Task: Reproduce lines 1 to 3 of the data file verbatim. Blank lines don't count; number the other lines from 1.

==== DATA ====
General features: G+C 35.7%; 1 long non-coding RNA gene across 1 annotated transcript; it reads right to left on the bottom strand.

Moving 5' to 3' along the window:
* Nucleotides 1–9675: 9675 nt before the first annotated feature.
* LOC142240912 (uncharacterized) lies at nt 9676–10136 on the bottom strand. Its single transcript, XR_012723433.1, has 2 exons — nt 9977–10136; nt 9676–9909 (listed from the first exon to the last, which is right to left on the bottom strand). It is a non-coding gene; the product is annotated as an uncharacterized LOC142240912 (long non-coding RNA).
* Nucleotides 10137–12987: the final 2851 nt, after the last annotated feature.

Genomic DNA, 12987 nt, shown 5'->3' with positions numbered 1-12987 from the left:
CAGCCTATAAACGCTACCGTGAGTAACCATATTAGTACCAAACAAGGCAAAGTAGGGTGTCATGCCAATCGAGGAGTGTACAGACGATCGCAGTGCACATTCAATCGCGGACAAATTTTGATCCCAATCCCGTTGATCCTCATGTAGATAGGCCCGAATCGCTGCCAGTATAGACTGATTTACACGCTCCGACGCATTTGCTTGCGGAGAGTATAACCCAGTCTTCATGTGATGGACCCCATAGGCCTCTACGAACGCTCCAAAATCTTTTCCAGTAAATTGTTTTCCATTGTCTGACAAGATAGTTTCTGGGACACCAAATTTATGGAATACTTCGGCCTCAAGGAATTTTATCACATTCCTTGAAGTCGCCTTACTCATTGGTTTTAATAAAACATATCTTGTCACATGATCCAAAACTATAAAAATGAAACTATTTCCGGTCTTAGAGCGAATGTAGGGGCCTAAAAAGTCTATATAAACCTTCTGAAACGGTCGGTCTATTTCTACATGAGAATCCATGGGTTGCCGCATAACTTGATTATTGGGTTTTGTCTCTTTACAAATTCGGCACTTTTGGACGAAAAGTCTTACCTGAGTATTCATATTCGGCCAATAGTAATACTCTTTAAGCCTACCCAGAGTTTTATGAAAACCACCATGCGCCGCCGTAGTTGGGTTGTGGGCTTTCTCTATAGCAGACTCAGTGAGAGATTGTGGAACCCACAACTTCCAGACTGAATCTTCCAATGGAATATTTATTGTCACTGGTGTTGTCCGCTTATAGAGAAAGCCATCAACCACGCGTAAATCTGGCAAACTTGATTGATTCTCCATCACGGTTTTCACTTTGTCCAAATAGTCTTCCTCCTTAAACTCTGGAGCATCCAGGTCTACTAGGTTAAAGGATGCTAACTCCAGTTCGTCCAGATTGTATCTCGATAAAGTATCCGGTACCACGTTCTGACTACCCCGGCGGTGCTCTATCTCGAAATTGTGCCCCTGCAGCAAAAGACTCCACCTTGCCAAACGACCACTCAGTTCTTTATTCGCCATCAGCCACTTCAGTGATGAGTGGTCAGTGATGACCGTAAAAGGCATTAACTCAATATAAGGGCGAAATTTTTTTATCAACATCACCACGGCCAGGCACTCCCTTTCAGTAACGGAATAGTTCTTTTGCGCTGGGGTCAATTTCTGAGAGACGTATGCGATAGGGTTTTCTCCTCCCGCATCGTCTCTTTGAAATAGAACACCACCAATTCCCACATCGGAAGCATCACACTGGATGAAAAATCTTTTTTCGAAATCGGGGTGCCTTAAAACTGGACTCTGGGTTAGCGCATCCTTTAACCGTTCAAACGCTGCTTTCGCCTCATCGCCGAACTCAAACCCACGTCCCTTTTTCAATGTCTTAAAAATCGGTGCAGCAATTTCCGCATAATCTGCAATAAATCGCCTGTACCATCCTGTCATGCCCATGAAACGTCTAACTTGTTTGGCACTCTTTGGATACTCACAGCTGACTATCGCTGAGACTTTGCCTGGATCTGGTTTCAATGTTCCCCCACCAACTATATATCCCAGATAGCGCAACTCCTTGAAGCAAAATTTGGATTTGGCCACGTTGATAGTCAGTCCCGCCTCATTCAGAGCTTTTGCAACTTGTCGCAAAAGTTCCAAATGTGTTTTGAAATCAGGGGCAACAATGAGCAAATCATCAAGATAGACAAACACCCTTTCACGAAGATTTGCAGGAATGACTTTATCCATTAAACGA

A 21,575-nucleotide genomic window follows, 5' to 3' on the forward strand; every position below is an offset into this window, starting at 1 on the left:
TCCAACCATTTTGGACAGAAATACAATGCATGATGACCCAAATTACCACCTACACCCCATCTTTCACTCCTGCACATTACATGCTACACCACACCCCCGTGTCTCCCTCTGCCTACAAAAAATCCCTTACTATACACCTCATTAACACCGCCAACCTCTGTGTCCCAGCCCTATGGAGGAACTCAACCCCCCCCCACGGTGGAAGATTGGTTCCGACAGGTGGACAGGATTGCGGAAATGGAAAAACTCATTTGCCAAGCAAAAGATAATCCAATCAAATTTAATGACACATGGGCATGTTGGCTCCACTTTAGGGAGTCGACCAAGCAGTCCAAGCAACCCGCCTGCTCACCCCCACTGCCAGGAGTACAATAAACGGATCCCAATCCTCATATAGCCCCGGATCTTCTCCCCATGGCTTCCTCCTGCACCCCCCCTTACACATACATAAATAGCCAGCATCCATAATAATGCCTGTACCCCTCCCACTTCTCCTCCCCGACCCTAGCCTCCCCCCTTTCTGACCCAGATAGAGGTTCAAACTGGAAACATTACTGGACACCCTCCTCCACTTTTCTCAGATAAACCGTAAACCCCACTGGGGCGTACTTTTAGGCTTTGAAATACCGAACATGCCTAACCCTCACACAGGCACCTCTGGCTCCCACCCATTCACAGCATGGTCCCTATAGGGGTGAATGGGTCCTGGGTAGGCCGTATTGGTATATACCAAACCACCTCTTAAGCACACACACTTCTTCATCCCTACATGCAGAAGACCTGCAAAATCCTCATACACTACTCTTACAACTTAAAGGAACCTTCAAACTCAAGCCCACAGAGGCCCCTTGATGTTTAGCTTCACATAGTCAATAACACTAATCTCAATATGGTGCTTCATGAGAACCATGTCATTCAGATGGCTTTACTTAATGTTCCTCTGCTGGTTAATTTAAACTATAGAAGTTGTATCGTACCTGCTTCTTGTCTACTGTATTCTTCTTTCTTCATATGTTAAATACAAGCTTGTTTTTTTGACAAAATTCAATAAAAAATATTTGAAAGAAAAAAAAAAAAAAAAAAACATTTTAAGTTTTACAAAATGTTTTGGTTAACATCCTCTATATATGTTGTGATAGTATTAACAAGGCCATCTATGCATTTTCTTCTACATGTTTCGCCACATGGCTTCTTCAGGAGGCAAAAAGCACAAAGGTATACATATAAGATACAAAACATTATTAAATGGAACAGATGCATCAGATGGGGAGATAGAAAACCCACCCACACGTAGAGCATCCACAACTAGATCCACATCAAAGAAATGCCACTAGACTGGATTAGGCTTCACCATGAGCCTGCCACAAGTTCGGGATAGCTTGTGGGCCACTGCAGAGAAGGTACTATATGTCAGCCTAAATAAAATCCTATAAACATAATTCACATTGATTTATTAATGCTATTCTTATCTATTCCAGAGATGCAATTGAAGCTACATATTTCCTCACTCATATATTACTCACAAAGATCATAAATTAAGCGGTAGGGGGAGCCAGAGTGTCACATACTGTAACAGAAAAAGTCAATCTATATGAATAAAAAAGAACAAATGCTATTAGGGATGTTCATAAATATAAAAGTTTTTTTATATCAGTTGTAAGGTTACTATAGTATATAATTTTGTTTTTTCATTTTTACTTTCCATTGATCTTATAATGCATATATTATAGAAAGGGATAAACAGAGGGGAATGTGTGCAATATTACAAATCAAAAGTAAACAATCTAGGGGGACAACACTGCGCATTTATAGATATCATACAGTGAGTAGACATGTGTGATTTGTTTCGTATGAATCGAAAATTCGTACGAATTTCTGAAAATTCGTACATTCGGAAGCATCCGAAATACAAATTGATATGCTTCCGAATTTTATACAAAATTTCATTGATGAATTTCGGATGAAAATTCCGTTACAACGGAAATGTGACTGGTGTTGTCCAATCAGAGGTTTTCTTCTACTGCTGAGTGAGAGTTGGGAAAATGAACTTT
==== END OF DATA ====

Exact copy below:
General features: G+C 35.7%; 1 long non-coding RNA gene across 1 annotated transcript; it reads right to left on the bottom strand.

Moving 5' to 3' along the window:
* Nucleotides 1–9675: 9675 nt before the first annotated feature.